Internet blackout in Belarus leaves protest groups in the dark

Telegram messaging

Protest groups in Belarus are attempting to use Telegram to organise anti-government action, but say an alleged internet shutdown orchestrated by the government has been effective in slowing them down.

Mobile phone internet has been offline since protesters clashed with police on Sunday, accusing President Alexander Lukashenko of rigging a landslide re-election win. One person died in another night of protests on Monday.

Limited WiFi internet access is only sporadically available after users install a separate programme, while many social networking websites are blocked. Lukashenko has denied the authorities are trying to shut down the internet.

Alexander, 42, a protester in Minsk, said he had not read a news article or social media post in two weeks:”I can’t see the news so I really don’t know anything.”

He said he went home on Monday evening believing the protests in Minsk had stopped, but across town, violent clashes were raging in many districts, with some protesters construction barricades and police firing rubber bullets and stun grenades.

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Many protesters in Minsk told journalists at our partner news agency Reuters that hey had joined the protests spontaneously and were just following crowds of people they’d seen.

Twitter said, “We’re seeing blocking & throttling of Twitter in #Belarus in reaction to protests contesting the election result. #KeepItOn.”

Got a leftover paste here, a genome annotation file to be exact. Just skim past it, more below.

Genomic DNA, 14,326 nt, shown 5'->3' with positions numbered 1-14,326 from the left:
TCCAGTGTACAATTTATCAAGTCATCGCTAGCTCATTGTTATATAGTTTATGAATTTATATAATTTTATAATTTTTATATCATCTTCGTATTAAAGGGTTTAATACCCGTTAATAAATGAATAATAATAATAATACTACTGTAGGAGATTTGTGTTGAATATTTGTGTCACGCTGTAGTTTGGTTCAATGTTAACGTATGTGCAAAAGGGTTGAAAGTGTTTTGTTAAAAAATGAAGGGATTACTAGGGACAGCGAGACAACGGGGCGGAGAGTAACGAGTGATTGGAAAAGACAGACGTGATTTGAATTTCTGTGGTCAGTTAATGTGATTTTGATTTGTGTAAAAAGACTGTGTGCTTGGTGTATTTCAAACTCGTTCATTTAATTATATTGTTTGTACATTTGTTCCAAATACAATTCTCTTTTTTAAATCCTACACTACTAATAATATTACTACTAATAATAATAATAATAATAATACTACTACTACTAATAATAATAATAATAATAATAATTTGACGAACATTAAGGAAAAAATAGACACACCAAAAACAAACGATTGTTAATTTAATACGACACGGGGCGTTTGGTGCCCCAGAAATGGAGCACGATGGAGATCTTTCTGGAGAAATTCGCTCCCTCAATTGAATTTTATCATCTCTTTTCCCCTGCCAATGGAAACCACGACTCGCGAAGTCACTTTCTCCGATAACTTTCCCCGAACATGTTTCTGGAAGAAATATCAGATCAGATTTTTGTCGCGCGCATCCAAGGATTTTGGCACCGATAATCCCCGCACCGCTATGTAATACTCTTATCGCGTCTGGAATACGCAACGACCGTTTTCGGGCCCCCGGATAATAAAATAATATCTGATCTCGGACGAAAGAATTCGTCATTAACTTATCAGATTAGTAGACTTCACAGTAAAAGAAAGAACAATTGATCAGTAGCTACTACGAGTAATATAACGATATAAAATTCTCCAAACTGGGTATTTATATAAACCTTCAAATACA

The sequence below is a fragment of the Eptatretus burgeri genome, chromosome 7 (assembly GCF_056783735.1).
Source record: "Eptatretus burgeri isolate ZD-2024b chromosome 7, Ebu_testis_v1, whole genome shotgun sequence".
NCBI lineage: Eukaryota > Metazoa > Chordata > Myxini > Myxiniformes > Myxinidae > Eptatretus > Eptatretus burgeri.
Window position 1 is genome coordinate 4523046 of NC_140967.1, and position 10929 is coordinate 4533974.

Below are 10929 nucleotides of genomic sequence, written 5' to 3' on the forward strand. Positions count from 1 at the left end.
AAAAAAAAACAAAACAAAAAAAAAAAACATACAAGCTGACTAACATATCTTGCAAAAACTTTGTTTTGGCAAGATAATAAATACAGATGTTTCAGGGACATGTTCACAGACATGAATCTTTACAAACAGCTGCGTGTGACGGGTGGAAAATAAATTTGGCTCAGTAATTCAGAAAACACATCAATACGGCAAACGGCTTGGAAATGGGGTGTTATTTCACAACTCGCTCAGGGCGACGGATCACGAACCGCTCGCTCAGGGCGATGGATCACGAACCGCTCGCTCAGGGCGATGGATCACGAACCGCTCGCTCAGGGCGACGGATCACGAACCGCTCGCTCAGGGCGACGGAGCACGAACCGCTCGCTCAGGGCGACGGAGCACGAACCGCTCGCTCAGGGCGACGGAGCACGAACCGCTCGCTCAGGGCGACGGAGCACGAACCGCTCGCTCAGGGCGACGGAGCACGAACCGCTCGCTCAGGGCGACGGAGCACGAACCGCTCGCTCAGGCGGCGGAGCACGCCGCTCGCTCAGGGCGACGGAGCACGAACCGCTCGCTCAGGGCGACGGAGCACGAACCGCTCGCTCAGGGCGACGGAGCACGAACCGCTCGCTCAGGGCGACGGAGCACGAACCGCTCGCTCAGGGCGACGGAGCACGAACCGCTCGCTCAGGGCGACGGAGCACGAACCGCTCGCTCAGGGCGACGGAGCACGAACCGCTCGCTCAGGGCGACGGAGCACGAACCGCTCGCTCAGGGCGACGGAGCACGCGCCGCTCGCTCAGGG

“ANTI-CENSORSHIP TOOLS”

Lukashenko, a former collective farm manager who has ruled Belarus since 1994, has blamed the net outages on “foreign forces” he says want to fan public discontent.

The Telegram messenger, which is sporadically accessible through WiFi, said it had allowed “anti-censorship tools” but that the service was “very unstable as internet is at times shut off completely in the country”.

Several protest groups on Telegram attempted to help guide medical help to areas where it said protesters were proven to be hurt.

Nexta, among those groups, runs a channel on Telegram covering the protests in detail and publishing dozens of demonstration videos. The channel has rapidly increased in popularity, gaining hundreds of thousands of followers since the election.

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On Tuesday, it circulated a call for Belarusians to go on strike to demand the recognition of Lukashenko’s most important election rival, Svetlana Tikhanouskaya, as the legitimate winner of Sunday’s polls. Tikhanouskaya has fled to neighbouring Lithuania because the election to join her children there.

Nexta reported that workers at a sugar plant, an electrotechnical mill and a chemicals institute had gone on strike in protest. That could not immediately be confirmed.

The team at Platform Executive hope you have enjoyed this news article. Initial reporting via our content partners at Thomson Reuters. Reporting by Andrei Makhovsky and Tom Balmforth. Edited by Gareth Jones.

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